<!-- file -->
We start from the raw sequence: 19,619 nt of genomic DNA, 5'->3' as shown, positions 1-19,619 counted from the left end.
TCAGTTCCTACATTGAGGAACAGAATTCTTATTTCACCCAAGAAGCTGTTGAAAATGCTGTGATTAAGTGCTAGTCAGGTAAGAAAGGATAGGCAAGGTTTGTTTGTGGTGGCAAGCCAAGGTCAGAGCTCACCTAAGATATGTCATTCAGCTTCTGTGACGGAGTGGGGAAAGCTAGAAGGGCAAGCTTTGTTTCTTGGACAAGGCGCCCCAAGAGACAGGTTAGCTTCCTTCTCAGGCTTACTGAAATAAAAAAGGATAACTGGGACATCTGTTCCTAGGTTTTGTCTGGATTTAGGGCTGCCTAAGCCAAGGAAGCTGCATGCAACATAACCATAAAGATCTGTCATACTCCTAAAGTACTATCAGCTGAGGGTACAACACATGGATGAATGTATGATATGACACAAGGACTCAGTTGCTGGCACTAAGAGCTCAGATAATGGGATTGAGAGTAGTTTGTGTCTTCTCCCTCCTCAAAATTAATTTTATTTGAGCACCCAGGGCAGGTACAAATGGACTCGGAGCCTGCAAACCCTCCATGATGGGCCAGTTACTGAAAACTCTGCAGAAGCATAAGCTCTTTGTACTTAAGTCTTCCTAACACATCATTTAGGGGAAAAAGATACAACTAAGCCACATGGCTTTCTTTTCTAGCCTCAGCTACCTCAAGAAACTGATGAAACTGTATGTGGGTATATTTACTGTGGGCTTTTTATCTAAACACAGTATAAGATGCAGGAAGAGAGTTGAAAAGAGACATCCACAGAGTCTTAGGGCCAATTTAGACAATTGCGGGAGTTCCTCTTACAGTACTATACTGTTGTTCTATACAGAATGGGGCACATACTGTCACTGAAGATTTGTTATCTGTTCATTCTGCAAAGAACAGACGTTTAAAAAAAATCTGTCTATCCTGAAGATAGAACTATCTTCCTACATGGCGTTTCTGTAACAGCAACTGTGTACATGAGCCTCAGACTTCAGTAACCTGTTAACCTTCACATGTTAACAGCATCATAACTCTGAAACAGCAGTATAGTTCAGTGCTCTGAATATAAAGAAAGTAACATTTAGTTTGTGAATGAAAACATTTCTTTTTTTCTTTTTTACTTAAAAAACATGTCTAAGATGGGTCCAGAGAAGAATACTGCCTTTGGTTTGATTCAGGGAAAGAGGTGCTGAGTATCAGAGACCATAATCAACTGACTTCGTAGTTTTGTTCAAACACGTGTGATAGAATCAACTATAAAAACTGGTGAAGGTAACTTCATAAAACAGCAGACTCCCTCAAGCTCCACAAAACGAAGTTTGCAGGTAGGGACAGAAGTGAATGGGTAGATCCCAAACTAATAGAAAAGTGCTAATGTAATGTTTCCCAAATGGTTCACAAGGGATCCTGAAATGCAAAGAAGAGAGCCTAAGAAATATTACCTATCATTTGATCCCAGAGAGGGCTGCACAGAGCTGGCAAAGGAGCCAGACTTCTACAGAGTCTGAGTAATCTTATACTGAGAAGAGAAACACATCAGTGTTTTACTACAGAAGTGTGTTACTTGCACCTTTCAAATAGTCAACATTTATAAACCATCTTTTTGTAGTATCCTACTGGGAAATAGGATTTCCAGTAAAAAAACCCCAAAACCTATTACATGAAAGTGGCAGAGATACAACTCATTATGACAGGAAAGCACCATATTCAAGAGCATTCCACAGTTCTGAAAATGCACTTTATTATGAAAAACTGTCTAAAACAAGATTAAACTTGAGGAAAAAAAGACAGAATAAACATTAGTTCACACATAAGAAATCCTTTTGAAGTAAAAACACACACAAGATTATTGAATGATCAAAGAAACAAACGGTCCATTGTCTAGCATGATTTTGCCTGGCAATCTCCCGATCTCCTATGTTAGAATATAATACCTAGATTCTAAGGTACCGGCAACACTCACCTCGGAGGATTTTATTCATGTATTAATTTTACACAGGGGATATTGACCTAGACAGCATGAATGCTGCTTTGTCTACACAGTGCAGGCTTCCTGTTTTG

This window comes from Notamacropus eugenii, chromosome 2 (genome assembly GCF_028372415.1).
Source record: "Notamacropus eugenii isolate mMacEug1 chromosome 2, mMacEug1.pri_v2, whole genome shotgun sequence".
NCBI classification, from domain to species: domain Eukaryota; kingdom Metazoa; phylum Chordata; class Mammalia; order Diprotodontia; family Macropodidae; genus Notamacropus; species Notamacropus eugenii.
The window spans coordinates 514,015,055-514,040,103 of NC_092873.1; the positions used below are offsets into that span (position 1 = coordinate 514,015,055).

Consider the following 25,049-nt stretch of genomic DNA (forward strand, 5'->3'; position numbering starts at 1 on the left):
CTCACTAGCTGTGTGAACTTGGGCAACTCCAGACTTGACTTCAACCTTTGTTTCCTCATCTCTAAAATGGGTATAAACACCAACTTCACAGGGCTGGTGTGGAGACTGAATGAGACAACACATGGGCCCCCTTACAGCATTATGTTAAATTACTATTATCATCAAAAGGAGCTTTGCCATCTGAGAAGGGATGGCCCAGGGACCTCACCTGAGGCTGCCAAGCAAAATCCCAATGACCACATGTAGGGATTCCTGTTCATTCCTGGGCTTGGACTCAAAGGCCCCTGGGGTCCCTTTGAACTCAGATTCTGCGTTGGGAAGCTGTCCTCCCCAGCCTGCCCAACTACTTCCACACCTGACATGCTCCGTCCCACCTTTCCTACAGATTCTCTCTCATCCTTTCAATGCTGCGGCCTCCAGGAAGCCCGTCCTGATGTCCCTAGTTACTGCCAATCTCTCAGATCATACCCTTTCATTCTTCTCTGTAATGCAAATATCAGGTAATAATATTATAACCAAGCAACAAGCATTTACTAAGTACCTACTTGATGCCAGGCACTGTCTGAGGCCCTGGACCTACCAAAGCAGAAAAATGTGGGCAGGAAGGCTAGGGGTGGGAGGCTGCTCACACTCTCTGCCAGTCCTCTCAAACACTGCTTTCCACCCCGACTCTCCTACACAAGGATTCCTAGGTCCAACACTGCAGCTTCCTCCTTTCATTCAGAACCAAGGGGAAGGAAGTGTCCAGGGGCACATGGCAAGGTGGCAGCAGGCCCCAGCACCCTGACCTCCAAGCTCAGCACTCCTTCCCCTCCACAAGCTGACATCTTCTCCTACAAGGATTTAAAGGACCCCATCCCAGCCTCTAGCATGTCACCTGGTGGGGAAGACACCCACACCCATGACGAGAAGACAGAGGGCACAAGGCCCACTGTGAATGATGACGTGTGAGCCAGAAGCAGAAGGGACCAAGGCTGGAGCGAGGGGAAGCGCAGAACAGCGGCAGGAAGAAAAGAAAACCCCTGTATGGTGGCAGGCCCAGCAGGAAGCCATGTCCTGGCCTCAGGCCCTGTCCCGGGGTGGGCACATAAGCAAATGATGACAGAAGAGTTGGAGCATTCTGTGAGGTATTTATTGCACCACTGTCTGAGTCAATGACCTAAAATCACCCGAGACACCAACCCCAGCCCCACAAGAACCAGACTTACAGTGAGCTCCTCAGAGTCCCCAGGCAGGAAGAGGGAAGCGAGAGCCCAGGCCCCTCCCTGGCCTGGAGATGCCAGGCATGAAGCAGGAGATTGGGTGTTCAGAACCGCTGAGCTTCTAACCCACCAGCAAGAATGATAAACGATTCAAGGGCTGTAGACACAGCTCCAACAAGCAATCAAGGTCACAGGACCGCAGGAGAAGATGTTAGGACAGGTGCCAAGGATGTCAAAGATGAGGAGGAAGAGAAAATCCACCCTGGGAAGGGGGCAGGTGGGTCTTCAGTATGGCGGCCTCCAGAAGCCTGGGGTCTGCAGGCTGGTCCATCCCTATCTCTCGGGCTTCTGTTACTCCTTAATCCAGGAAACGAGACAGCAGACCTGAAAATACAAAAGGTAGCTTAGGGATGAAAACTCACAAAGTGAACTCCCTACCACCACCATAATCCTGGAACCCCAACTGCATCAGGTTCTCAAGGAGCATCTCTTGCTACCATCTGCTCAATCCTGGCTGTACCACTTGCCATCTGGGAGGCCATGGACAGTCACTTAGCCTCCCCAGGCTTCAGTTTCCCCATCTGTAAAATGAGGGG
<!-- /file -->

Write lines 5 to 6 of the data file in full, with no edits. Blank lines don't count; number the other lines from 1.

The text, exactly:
NCBI classification, from domain to species: domain Eukaryota; kingdom Metazoa; phylum Chordata; class Mammalia; order Diprotodontia; family Macropodidae; genus Notamacropus; species Notamacropus eugenii.
The window spans coordinates 514,015,055-514,040,103 of NC_092873.1; the positions used below are offsets into that span (position 1 = coordinate 514,015,055).